In 1935, the anthropologist Gustav von Koenigswald encountered several strange teeth in drug stores in Hong Kong and South China. Samples sold as “dragon teeth” ground for use in Chinese medicine were special: Apelike, but they were huge – molars of other fossils or living primates were much larger. Its dimensions (and four fossilized jaw bones) suggested that Gigantopithecus blacki was the largest primate ever discovered and was about 3 meters high. But without any skulls or skeletons, the researchers did not know whether the animal that lived about 2 million to 200,000 years ago is a relative of today’s orangutans, today’s African monkeys, or something else entirely.
Now, by combining clues from proteins in the enamel of a 1.9-million-year-old tooth found in Chuifeng Cave in southern China, researchers have evidence that they eventually let G. place blacki in the primate family tree. The study solves a long-running evolutionary puzzle and shows that genetic information can survive in proteins in much longer and more difficult conditions than many people think.
Frido Welker and colleagues, an evolutionary geneticist at the University of Copenhagen, began to examine G. blacki teeth for robust protein fragments called peptides that could be preserved for much longer than fragile DNA, which could be preserved for up to several million years. Welker and his colleagues dissolved small amounts of enamel from G. blacki mo and used mass spectrometry to identify more than 500 peptides that fit six proteins. They compared amino acids, orangutans, gorillas, and other monkeys and monkeys to those found in the same six proteins in living monkeys, and calculated that the giant monkey was most closely related to orangutans. The two lines probably left 10 million to 12 million years ago, today they report in Nature.
This is not completely unexpected, says paleoanthropologist Russell Ciochon of the University of Iowa in Iowa City was not involved in the study. But having direct molecular evidence – especially the timing of division – is exciting. The study also shows for the first time that fossil teeth can hold genetic information that can be used for millions of years in hot and humid areas where organic matter breaks down faster. Although the tooth itself is just shy of 2 million years, the cave’s warm temperatures (average 20 ° C) push the “thermal age” to 12 million years – skeletal proteins that have been sequenced to about five times the thermal age of others. “We now know that we can get [genetic information] from something almost 2 million years old from a subtropical environment,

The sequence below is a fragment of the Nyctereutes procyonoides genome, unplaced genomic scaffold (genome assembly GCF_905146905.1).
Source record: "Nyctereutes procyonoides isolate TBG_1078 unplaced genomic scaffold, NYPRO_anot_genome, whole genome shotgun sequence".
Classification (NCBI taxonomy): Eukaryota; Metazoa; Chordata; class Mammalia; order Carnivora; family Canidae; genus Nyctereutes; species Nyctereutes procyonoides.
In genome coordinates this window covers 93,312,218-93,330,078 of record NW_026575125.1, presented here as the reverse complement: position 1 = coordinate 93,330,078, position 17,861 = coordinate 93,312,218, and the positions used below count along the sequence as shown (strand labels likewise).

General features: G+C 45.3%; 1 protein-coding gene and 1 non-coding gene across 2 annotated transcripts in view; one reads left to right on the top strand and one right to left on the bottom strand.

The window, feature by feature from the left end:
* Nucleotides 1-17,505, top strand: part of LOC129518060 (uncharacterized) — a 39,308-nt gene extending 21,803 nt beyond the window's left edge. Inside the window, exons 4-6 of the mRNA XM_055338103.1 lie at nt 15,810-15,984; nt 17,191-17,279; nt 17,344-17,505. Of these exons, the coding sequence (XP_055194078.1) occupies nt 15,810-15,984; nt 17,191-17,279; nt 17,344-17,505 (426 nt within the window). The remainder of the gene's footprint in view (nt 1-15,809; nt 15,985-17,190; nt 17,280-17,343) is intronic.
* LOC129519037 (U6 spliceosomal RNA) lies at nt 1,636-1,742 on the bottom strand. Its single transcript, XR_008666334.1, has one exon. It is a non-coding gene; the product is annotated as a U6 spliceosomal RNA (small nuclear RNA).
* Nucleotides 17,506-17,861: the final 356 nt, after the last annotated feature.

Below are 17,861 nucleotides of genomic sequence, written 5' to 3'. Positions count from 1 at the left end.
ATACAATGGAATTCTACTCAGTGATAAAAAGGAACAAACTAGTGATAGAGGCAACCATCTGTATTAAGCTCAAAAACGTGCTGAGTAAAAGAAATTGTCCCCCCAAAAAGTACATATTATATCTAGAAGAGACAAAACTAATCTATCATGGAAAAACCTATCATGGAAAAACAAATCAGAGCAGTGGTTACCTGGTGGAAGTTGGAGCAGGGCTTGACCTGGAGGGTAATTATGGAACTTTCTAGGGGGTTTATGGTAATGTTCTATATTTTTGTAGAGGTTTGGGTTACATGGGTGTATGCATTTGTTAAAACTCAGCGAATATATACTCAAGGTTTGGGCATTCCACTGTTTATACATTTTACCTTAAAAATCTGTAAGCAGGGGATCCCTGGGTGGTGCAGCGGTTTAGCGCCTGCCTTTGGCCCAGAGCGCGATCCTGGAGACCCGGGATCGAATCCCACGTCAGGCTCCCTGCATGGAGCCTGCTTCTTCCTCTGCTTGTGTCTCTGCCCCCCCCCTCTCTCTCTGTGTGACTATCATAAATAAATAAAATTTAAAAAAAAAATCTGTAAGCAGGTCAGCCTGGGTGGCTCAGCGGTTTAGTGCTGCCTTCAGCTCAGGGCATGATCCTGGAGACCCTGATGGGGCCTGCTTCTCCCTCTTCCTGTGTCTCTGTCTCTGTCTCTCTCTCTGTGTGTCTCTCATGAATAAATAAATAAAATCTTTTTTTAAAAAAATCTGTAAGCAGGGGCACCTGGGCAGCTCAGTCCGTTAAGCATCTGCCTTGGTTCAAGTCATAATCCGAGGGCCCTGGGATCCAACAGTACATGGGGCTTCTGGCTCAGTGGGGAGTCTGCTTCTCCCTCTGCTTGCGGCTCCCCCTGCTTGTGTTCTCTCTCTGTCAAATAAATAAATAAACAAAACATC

The key is to focus on enamel proteins, he said. Both before and after death, minerals in tooth enamel keep water out and help the tooth resist decomposition. The success with G. blacki suggests that enamel from other fossil teeth may help sort out the relationships between other early apes, Ciochon also includes how G. blacki relates to the great apes living in India and Pakistan. And because 12 million years of human fossils are close to the thermal age of many interesting fossils, Cappellini said, “This brings us closer to thinking that it is possible to investigate hominins from Africa. At least it’s possible. “